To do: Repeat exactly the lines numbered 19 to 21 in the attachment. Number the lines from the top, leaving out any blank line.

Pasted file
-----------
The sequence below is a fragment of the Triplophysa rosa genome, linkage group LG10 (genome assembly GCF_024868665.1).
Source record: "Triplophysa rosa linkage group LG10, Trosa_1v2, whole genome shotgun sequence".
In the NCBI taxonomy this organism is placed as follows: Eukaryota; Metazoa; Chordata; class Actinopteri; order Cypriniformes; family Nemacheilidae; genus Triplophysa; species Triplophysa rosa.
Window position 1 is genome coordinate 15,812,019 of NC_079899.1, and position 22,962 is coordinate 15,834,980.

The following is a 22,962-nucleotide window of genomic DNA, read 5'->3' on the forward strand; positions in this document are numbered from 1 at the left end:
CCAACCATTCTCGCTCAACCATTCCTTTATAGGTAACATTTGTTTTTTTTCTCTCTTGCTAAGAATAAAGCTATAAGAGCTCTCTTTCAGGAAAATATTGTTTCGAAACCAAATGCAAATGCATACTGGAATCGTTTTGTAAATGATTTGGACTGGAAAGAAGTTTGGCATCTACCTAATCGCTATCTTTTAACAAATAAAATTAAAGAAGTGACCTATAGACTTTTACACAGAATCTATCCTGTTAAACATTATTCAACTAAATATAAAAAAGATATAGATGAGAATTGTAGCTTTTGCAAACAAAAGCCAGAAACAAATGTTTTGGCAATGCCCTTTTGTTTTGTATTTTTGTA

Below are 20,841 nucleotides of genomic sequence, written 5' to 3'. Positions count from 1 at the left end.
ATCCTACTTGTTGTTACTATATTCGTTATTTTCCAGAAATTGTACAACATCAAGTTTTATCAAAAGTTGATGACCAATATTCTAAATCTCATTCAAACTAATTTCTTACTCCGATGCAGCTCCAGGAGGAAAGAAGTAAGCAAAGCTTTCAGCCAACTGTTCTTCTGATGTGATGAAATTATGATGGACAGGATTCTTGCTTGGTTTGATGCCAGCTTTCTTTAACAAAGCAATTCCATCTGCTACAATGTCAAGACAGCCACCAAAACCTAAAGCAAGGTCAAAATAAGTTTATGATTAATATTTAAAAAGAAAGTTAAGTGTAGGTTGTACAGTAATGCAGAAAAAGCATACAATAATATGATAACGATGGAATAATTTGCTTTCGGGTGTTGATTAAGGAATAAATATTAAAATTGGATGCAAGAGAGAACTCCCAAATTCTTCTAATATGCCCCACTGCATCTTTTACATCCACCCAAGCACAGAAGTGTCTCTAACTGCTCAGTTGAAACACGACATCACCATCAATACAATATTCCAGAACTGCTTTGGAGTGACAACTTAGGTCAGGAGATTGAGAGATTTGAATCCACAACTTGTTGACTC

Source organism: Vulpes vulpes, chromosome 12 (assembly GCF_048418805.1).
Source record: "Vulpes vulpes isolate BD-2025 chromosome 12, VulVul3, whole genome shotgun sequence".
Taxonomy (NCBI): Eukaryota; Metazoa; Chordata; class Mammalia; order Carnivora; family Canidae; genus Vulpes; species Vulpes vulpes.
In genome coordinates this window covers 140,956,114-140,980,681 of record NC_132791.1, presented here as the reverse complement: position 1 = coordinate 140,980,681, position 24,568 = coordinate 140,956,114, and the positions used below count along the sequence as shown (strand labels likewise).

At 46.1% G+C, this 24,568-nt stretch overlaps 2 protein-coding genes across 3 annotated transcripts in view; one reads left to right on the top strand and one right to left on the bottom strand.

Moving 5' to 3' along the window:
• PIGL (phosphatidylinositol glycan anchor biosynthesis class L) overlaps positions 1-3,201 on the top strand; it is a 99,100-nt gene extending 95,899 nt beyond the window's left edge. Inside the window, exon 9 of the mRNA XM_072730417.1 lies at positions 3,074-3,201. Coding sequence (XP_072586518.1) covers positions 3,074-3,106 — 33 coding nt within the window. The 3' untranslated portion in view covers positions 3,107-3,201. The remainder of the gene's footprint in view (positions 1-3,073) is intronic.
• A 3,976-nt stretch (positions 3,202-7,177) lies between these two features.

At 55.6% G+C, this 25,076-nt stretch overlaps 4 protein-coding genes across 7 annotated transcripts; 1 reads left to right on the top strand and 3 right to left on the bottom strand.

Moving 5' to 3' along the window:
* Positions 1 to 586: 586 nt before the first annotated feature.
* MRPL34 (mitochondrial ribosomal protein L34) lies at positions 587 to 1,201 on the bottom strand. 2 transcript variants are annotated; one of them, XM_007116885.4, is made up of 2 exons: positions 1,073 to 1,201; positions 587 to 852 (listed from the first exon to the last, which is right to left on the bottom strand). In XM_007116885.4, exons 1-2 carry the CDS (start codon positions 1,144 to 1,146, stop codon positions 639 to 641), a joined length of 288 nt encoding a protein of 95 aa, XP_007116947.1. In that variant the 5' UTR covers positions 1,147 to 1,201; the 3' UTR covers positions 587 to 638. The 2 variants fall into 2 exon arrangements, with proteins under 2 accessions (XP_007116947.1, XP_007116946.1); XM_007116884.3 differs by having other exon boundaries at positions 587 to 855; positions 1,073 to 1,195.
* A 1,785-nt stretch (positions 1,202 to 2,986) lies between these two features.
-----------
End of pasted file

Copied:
* Positions 1 to 586: 586 nt before the first annotated feature.
* MRPL34 (mitochondrial ribosomal protein L34) lies at positions 587 to 1,201 on the bottom strand. 2 transcript variants are annotated; one of them, XM_007116885.4, is made up of 2 exons: positions 1,073 to 1,201; positions 587 to 852 (listed from the first exon to the last, which is right to left on the bottom strand). In XM_007116885.4, exons 1-2 carry the CDS (start codon positions 1,144 to 1,146, stop codon positions 639 to 641), a joined length of 288 nt encoding a protein of 95 aa, XP_007116947.1. In that variant the 5' UTR covers positions 1,147 to 1,201; the 3' UTR covers positions 587 to 638. The 2 variants fall into 2 exon arrangements, with proteins under 2 accessions (XP_007116947.1, XP_007116946.1); XM_007116884.3 differs by having other exon boundaries at positions 587 to 855; positions 1,073 to 1,195.
* A 1,785-nt stretch (positions 1,202 to 2,986) lies between these two features.